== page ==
“And then you have to recharge. And then we are in the transfer of energy. These batteries are massive, absolutely massive. We’re talking about four or five times the size of passenger vehicles.… So we’re talking hours and hours to recharge. It just won’t work.

But Earle pointed out that British Columbia “is unequivocally … one of the leading jurisdictions pushing for [trucking industry electrification]and added that the immediate market for electric trucks is for “back-to-base operations”, where trucks pick up and deliver freight locally and can be recharged overnight. This sector, he said, accounts for approximately 20% of commercial trucking activity in the province.

“So it’s not a small slice of the market,” Earle said. “There are a lot of opportunities to do this with battery electric vehicles. And that’s really where we see them being deployed.

Market economics dictate that commercial trucking company fleet purchases be based on total cost of ownership (TCO).

“They don’t do that [converting to electric trucks] to look good or feel good,” said Chris Nordh, vice president of business development at electric vehicle maker Workhorse. “They do this because it makes financial sense.”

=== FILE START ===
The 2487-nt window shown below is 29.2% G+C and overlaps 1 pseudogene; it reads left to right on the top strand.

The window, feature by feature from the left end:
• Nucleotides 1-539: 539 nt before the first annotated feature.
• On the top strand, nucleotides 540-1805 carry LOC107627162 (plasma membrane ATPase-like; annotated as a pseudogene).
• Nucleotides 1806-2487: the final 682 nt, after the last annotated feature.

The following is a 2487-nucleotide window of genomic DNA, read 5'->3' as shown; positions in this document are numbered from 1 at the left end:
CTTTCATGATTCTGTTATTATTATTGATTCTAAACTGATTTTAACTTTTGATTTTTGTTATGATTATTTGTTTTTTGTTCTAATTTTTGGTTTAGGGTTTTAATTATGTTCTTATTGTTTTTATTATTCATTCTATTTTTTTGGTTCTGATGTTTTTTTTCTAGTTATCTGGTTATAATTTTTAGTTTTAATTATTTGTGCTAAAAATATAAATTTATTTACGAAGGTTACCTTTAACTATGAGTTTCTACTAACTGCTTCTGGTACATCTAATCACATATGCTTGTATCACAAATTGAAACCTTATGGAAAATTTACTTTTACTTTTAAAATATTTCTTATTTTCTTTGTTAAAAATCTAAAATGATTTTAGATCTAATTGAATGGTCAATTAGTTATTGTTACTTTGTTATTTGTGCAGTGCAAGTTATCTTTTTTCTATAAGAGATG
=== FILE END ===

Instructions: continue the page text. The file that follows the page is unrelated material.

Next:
So the high price of diesel and gasoline, he told the FreightWaves panel, “is a huge driver” for raising the profile and practicality of electrifying haul truck fleets. Nordh added that electrification has been considered a “California thing” because of its government incentives for installing EV (electric vehicle) charging infrastructure and purchasing electric vehicles.

“[But] the total cost of ownership equation makes sense today in most states. »

This equation, he said, is based on a combination of rapidly rising fuel prices and electricity prices remaining relatively constant.

Nordh added that technology tools to increase the efficiency of charging infrastructure and integrate solar power and battery backup into that infrastructure can further optimize a company’s electrification investment.

“So the TCO is driving everything in the fleet world, and it’s looking very, very good right now.”
The maintenance costs of an electric truck are also significantly lower than the maintenance costs of a diesel transport truck.